We’ve cancelled our room booking for July and August and will take a break over the summer. We’ll still check email, so please do send your comments and questions and suggestions. And we’d love to add guest posts to the blog, if you want to send something along. We’ll keep the Twitter feed active also. But we won’t arrange social gatherings or workshops until the fall, when we’ll hold a social gathering in September and a professional development workshop in October. And at that time, we’ll also be asking for volunteers who’d like to step up and get more involved in the behind-the-scenes work, such as running the Twitter account and/or blog or organizing a workshop.
Damn! In my hotel room the night before the pre-conference day, I realize I completely missed signing up for a conference buddies group, a program the organizing team had arranged for out-of-towners. Intrepid, I send an email and to my amazement someone responds. Wow! They are on the ball, these conference organizers. The tone is set for the weekend, then, in lush downtown Vancouver, and the next morning I dive in to a three-hour practical session on PDF editing. The rest of the weekend is a panoply of fascinating sessions, food, meeting new people, and connecting with some existing editor friends and colleagues.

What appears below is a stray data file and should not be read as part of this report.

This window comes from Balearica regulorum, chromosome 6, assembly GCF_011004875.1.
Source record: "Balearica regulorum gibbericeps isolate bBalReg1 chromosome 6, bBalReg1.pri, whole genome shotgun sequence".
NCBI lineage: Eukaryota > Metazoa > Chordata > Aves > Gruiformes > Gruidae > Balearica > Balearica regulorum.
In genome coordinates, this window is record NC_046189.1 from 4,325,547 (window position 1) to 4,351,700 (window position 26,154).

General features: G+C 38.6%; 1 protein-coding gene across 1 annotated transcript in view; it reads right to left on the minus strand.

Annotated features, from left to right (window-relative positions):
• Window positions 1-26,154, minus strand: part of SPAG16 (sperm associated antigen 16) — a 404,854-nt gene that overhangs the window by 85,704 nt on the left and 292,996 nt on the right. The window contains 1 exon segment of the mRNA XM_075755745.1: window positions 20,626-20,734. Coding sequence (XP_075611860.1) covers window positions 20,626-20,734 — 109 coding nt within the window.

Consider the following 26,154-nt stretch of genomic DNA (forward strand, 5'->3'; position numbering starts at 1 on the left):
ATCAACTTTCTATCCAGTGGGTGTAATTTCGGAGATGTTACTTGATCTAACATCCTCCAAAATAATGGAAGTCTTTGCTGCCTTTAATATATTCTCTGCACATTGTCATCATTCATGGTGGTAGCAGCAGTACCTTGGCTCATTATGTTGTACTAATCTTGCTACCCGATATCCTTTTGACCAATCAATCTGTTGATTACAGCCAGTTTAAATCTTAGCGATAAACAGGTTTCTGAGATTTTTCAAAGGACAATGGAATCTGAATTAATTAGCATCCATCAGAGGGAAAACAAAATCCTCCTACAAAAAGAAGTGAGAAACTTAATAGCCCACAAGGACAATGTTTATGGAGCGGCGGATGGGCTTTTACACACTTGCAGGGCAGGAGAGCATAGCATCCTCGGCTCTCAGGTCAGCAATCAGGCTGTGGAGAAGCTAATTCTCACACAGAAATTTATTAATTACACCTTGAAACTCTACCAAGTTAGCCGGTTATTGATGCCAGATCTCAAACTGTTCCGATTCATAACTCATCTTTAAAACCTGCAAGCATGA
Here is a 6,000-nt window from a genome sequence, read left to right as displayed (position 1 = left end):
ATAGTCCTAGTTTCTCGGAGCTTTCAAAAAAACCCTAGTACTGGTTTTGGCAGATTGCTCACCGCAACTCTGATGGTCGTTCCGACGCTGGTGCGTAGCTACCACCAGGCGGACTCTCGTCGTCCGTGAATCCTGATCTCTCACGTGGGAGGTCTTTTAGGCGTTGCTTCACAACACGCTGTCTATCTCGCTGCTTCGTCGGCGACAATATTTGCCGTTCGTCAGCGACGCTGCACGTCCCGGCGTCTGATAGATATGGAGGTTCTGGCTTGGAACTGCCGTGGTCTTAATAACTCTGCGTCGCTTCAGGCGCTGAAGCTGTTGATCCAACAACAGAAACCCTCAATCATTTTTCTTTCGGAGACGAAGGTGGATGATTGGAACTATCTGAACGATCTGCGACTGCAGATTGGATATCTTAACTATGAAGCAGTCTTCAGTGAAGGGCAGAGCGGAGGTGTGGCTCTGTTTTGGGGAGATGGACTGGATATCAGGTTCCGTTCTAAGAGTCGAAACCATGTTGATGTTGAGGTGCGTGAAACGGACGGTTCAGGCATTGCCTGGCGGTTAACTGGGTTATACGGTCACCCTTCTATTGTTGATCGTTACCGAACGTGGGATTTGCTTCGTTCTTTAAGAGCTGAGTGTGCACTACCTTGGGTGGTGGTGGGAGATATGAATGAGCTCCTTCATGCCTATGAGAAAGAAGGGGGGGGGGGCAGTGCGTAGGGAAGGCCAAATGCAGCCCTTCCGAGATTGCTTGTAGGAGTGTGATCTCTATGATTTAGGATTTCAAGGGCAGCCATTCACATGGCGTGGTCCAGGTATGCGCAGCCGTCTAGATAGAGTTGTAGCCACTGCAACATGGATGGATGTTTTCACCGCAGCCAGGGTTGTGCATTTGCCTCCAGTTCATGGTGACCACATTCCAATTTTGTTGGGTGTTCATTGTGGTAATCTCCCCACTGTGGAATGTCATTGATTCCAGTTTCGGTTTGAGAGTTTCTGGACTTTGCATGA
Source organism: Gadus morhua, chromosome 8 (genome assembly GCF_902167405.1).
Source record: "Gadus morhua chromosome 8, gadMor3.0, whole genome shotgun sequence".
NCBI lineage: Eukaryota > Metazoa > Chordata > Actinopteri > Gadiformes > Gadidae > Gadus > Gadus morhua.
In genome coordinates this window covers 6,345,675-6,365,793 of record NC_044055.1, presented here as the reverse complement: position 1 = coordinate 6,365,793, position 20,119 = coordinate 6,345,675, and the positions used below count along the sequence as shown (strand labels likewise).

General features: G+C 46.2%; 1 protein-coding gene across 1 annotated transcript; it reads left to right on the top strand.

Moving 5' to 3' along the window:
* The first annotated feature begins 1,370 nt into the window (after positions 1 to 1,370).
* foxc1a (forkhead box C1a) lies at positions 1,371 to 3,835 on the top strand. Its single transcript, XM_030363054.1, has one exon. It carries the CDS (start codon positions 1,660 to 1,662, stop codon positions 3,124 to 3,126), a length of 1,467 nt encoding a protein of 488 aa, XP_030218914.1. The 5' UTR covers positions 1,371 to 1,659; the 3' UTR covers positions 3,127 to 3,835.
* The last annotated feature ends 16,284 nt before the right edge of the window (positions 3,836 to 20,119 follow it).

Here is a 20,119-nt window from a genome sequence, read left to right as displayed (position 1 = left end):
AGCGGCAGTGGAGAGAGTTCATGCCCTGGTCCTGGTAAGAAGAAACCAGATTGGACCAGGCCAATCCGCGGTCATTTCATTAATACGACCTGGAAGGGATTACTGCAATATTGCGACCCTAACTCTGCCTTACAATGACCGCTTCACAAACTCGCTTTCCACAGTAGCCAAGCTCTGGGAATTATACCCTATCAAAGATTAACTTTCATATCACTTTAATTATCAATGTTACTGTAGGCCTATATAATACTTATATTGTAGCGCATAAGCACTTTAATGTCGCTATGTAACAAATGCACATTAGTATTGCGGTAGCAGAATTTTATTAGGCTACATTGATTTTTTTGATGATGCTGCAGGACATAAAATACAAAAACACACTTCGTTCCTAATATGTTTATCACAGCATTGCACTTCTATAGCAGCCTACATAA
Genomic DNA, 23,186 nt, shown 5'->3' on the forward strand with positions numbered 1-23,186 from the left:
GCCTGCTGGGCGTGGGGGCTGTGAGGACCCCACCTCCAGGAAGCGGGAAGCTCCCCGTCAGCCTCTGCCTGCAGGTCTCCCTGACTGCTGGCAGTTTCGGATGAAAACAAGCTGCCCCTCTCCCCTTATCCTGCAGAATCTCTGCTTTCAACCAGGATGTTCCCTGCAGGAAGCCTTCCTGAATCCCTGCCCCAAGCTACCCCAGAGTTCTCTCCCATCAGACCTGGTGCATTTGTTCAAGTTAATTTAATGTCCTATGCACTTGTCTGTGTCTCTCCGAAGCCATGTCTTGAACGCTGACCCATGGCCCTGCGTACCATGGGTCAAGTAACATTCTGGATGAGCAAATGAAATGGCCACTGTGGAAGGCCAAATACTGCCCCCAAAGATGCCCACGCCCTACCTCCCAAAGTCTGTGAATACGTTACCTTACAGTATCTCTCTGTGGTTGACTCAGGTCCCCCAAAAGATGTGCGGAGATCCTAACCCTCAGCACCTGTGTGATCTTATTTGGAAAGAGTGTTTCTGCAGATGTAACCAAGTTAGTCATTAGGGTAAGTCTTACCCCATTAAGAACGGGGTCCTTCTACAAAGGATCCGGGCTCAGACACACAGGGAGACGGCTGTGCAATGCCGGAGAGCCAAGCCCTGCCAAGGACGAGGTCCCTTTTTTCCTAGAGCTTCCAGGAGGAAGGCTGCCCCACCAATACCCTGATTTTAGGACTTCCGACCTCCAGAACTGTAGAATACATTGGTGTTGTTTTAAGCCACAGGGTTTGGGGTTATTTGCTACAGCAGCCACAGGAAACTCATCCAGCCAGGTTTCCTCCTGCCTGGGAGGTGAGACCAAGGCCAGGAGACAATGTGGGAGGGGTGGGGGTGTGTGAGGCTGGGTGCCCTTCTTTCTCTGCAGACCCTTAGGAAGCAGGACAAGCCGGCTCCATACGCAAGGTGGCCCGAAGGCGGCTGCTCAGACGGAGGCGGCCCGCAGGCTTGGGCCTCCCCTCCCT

What I love most about going to conferences are the insights that emerge from happy accidents and unexpected presentations. These gatherings become a time for me to identify or fill in some blind spots, look for fresh ideas, just generally get enthused again about what I do. During my graduate studies I attended many academic conferences, but every time I was presenting a paper. While these conferences were rich experiences, attending them was always tinged with anxiety. Since becoming an editor, the professional conferences and workshops I’ve been to are just plain fun. I aim for a collection of sessions that will provide me with a mix of useful skills, general information, and exposure to some big personalities.
So, this time around the skills sessions allowed me to:
get the low-down on design and printing jargon and practices. And realize that as a substantive and stylistic editor (most of the time) I probably don’t really need to know this stuff in detail. Still, it’s certainly valuable to get a sense of the big picture.